It’s a quarterly event at City Central Library, Hanley, Stoke on Trent. To take part people can go to the 6X6 blog at https://6x6writingcafe.wordpress.com/ and follow the guidelines!

Having been a long time organiser of, and attendee at, Fantasycon and other events, how important are festivals and conventions to the writer at the beginning of the career, and how does this change as their career progresses?

Conventions, conferences, lit, festivals  and events such as 6X6 or Fantasycon are all great opportunities for writers to both network with industry professionals and to find a readership. It’s essential for those starting out and remains true for writers at almost every stage of their career. Yes, when someone reaches the top echelons they will be the main attraction for readings and signings and guesting at conventions etc. but they will still be out there. Not that these things should be seen as purely business, though that is an essential part of the process. I’ve made lifelong friends from going to cons either as organiser, bookseller, author or reader. They are a fun as well as productive part of being a writer.

As a member of the Authors Electric site, how important is being a part of online writer communities and what ones do you recommend?

Blogs such as Authors Electric provide support and encouragement for writers and help to connect them with readers. Having an online presence is an essential part of being an author and popping up in regular slots helps in getting a wider reach  for your profile.

What would I recommend? Authors Electric of course 🙂

You’re in a crime story – are you the detective, the victim, the villain, the red herring or the plucky sidekick?

Detective naturally. Though being the villain could be fun, and the Watson personna has the advantage of being an observer of the action at close quarters.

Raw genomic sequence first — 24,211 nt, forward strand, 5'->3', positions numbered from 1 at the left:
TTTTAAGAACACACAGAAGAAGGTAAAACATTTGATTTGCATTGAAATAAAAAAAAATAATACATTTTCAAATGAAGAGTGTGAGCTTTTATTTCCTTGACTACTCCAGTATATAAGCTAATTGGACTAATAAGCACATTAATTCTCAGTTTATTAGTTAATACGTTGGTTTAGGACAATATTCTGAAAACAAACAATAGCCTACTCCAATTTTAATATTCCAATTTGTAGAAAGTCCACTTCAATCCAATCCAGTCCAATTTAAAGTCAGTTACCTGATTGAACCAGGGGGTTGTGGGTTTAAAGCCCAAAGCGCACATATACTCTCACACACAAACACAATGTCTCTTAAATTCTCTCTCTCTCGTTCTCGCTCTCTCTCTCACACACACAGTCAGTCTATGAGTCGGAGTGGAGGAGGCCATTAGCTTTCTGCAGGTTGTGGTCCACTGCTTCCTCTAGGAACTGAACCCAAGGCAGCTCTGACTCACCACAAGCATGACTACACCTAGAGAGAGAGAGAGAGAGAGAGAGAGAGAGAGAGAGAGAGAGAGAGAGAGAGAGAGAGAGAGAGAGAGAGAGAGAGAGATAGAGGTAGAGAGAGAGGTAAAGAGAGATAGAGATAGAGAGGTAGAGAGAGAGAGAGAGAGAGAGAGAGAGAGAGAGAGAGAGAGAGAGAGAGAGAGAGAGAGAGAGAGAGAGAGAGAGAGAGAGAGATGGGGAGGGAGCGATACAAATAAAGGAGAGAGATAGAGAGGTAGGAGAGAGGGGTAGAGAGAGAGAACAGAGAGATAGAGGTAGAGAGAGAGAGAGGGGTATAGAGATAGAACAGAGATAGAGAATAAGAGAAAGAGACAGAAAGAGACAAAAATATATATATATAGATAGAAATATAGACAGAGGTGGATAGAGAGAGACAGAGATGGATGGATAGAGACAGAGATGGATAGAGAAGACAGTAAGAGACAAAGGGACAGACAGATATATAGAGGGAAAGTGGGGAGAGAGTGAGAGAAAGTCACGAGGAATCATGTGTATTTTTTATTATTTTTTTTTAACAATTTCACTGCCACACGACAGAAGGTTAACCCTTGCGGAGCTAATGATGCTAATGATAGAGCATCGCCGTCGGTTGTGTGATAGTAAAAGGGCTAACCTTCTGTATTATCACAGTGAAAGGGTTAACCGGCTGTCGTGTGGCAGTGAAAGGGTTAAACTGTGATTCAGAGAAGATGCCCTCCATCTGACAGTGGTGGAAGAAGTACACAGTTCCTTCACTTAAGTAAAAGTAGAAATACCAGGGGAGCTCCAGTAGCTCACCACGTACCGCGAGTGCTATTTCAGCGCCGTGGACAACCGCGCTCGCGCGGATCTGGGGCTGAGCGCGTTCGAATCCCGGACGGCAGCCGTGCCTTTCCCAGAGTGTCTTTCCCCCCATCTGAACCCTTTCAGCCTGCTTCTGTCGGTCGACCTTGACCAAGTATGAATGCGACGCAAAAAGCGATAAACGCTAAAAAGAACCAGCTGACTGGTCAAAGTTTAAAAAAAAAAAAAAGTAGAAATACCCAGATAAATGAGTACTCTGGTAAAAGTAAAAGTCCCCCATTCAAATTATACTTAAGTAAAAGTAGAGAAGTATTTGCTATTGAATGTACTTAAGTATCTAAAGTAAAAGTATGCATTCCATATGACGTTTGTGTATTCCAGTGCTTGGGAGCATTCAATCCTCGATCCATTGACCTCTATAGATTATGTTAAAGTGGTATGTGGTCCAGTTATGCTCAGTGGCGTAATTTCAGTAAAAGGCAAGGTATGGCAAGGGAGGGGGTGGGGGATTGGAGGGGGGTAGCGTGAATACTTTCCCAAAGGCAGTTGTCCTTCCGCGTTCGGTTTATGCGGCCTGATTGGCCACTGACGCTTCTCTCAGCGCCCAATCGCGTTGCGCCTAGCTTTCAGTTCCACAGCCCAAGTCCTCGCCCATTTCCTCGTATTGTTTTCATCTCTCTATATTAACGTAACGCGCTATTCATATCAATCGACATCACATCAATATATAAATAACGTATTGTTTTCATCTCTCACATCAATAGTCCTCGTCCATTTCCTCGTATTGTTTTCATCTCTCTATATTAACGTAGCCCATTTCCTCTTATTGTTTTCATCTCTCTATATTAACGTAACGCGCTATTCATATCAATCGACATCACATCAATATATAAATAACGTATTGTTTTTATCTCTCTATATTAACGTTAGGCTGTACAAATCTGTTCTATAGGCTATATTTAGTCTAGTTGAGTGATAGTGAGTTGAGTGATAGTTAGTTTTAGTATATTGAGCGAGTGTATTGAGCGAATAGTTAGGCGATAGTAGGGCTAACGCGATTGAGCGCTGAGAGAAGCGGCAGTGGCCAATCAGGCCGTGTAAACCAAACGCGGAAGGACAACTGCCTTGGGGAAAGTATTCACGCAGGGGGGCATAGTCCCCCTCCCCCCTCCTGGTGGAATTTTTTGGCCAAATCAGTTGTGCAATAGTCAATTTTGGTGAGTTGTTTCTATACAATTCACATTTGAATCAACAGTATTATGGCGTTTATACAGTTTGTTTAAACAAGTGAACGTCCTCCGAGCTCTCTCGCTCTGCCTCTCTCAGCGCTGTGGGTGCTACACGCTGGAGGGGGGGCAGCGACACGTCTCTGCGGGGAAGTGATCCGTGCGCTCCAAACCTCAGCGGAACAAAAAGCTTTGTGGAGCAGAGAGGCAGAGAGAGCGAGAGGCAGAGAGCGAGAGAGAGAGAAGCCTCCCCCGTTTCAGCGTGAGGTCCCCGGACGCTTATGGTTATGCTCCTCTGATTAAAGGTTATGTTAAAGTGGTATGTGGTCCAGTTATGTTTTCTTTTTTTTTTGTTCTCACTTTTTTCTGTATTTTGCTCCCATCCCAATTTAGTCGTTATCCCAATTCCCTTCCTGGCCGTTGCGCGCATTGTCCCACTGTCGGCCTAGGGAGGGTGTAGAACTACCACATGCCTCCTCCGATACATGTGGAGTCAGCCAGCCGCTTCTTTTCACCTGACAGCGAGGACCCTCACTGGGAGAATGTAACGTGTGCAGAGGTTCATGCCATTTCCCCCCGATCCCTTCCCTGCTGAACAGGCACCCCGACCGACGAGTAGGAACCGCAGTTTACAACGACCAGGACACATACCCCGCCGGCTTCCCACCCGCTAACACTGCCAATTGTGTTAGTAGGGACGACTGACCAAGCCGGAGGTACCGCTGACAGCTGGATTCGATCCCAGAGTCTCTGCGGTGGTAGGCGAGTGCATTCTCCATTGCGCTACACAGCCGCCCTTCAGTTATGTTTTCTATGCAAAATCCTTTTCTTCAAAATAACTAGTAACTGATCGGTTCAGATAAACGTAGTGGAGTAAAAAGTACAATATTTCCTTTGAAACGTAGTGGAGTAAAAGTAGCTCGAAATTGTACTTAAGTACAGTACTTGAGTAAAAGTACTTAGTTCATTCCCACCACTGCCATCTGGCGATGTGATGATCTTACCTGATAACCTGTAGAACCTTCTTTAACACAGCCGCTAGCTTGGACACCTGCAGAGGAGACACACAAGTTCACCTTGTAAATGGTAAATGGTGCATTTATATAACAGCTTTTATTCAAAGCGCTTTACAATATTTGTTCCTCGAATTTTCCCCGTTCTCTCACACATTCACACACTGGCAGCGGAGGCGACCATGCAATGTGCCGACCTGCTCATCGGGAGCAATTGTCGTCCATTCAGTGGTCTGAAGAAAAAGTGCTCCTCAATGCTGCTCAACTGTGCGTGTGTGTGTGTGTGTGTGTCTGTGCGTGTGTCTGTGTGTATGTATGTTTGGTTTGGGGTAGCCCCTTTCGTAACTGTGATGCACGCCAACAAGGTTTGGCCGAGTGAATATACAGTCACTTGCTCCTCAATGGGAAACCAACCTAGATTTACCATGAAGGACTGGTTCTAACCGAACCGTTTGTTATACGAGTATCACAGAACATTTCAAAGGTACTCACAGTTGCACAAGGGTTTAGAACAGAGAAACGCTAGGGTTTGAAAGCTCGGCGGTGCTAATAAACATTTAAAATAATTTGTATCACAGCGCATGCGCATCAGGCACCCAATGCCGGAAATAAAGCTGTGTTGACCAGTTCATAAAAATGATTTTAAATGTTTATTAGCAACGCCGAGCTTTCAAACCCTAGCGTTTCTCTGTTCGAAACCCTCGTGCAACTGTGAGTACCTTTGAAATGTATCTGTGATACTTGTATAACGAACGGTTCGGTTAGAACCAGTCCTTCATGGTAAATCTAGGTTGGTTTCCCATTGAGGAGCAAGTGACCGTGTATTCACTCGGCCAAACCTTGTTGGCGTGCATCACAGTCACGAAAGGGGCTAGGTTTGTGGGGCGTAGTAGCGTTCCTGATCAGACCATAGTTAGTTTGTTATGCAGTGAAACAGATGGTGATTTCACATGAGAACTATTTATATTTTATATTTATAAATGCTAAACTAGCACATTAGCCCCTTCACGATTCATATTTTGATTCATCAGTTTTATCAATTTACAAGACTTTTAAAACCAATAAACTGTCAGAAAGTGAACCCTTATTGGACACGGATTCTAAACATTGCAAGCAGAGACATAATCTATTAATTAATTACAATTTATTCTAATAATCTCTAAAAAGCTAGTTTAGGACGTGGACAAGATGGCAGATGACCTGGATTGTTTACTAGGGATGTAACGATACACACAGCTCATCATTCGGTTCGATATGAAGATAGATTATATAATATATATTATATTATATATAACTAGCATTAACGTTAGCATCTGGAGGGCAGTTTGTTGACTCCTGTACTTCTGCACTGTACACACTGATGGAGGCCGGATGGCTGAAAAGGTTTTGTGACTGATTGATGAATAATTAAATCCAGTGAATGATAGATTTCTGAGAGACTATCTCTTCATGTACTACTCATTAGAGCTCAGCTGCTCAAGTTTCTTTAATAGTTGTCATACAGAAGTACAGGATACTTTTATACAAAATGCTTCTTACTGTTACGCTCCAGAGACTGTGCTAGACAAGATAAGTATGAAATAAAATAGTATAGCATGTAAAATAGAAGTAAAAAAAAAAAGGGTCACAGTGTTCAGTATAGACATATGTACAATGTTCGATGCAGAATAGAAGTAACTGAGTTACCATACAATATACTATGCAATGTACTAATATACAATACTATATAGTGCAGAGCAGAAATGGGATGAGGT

What are you up to next?

I am on the scripting team for White Witch of Devil’s End, a Dr Who world DVD out this autumn – along with a book of the film. It concerns the life of Olive – the witch who appeared in the Dr Who story The Daemons from the Pertwee Who era.

I have a couple of other projects, but none I can talk about right now!

I should be at Fantasycon in the autumn, and had to make the Theakston Crime festival, but moving house and launching Winter Downs has been more than enough to deal with 🙂

But Winter Downs is the big one this year!  Of course there is Bunch Courtney Investigates: Book Two coming next spring (or sooner).

Thank you for talking to us Jan!

Jan ps 1Jan Edwards is a Sussex-born writer now living in the West Midlands with her husband and obligatory cats. She was a Master Locksmith for 20 years but also tried her hand at bookselling, microfiche photography, livery stable work, motorcycle sales and market gardening. She is a practising Reiki Master. She won a Winchester Slim Volume prize and her short fiction can be found in crime, horror and fantasy anthologies in UK, US and Europe; including The Mammoth Book of Dracula and The Mammoth Book of Moriarty. Jan edits anthologies for The Alchemy Press and Fox Spirit Books, and has written for Dr Who spinoffs with Reel Time Pictures.

Winter Downs is published by Penkhull Press and is available in paperback and kindle editions from Amazon.

Don’t forget to check out the next stops on the Winter Downs blog tour:

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Wicked Women Anniversary Interview: Adele Wearing